Although some seniors see downsizing as lightening their load, others find the process excruciating. They may be emotionally attached to some (or all) of their possessions and they might feel overwhelmed by having to decide what they should bring to assisted living and what should they sell or give away.
The key to making downsizing as stress-free as possible is to start the process early—at least a couple of weeks, if not months, before the move—to allow for enough time to sort through every item. Remember that the sorting process will bring up memories and emotions in your parents, so it’s best not to rush it.
On a practical level, one of the first things you should do is gather and safely store your loved one’s important financial, medical and legal documents and records. Once that is done, systematically go through each room, starting with a closet or a laundry room before moving on to bigger spaces like the basement or garage.
As you sort, place colored sticky notes on each item so that you can easily determine what to pack and what to or get rid of. For instance, put pink Post-It notes on possessions your parents plan to keep, orange on items they want to sell, and blue on those they wish to donate or give away. Yellow sticky-notes can signify items they want to throw out and green, items to recycle.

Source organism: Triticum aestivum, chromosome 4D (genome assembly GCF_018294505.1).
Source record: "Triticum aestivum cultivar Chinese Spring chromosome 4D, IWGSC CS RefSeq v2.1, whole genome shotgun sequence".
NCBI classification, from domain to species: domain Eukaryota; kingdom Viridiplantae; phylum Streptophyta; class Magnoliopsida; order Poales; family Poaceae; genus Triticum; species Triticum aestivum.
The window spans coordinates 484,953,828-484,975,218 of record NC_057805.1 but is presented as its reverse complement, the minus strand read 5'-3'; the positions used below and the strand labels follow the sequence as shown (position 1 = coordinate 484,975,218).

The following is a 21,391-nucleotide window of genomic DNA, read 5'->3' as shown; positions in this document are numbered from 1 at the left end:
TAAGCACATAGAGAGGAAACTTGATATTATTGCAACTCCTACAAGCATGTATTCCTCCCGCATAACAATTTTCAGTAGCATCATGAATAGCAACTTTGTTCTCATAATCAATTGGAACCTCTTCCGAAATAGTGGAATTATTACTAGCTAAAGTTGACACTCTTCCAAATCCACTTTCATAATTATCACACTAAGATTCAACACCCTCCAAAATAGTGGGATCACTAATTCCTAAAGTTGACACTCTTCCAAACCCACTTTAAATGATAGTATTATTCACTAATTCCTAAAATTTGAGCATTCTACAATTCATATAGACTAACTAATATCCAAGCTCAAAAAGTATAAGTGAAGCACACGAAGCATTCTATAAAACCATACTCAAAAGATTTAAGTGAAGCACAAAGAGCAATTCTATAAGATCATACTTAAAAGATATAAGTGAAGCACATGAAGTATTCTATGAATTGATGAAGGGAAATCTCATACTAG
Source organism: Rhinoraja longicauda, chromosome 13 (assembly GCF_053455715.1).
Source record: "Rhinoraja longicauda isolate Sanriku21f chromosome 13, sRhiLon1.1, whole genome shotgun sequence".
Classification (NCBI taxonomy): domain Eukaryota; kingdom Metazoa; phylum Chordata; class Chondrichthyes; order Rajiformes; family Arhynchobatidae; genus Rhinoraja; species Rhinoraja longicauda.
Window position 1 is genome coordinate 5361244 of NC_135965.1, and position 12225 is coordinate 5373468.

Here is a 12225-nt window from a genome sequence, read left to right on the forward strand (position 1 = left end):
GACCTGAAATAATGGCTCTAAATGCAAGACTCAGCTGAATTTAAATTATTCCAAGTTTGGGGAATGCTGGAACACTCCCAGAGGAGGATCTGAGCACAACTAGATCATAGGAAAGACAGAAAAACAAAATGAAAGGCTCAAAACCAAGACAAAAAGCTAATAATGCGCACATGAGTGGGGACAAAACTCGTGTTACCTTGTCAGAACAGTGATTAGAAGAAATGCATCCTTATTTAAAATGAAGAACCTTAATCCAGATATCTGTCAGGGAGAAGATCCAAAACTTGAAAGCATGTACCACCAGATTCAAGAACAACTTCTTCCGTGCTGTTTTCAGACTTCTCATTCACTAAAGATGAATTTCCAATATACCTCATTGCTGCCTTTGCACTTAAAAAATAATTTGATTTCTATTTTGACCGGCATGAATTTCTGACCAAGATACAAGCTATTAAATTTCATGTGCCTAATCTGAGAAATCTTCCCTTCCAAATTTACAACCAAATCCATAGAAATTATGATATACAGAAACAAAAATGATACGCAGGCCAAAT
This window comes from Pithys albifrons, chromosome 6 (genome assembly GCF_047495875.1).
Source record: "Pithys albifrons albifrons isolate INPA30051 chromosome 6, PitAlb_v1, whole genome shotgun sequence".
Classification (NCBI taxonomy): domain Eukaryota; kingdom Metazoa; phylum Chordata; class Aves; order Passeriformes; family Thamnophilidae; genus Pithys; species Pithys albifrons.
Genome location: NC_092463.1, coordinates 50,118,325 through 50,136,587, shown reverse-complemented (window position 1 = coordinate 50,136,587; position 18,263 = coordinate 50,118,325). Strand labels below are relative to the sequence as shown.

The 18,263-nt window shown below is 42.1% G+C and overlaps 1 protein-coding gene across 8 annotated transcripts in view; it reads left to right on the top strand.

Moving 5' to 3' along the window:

Early in the process, you’ll also want to ask the senior living community for its recommended packing list and exact space measurements and to find out what items are already provided. Also, be sure to ask the community’s rules—it’s not uncommon for them to prohibit expensive jewelry collections.
In most cases, storage space will be limited, so focus on bringing items that will be used frequently. If your parents haven’t used an item in more than a year, it’s probably a sign that they should get rid of it. But don’t go overboard with streamlining—remember that photographs, artwork, books, and special heirlooms or mementos can make a new place feel like home. (If your parents collect artwork or other items, ask them to consider letting go of most of their collection and to take high-resolution photographs of whatever they sell or give away.)
Now that that’s out of the way, here’s a basic packing list to help you and your loved ones figure out what to take to their new home:
- Shoes and non-skid slippers
- Dish soap
- Dish washing cloths and drying towels
- Window cleaner
- Bathroom cleaner
- Laundry basket
- Laundry detergent
- Dusting clothes
- Music system (again, make sure your loved one knows how to use) and CDs
- Desktop, laptop, or tablet computer (if your loved one will use it)
- Tool kit
- Hobby supplies
- Bath towels and facecloths
- Waste basket
- Health and beauty items
Finally, don’t assume that this transition ends once the initial decision and move are over. If one parent has spent years caring for a spouse, the transition to living alone can be jarring and rudderless. In this case, you might need to encourage your parent to keep active by visiting friends, volunteering, or taking a class. As well, make sure they realize they still have a practical role in the care and upkeep of their partner, says Koffend. “It gives purpose to the visits, even if it’s as simple as bringing a few products and a hairbrush to help maintain physical appearance.”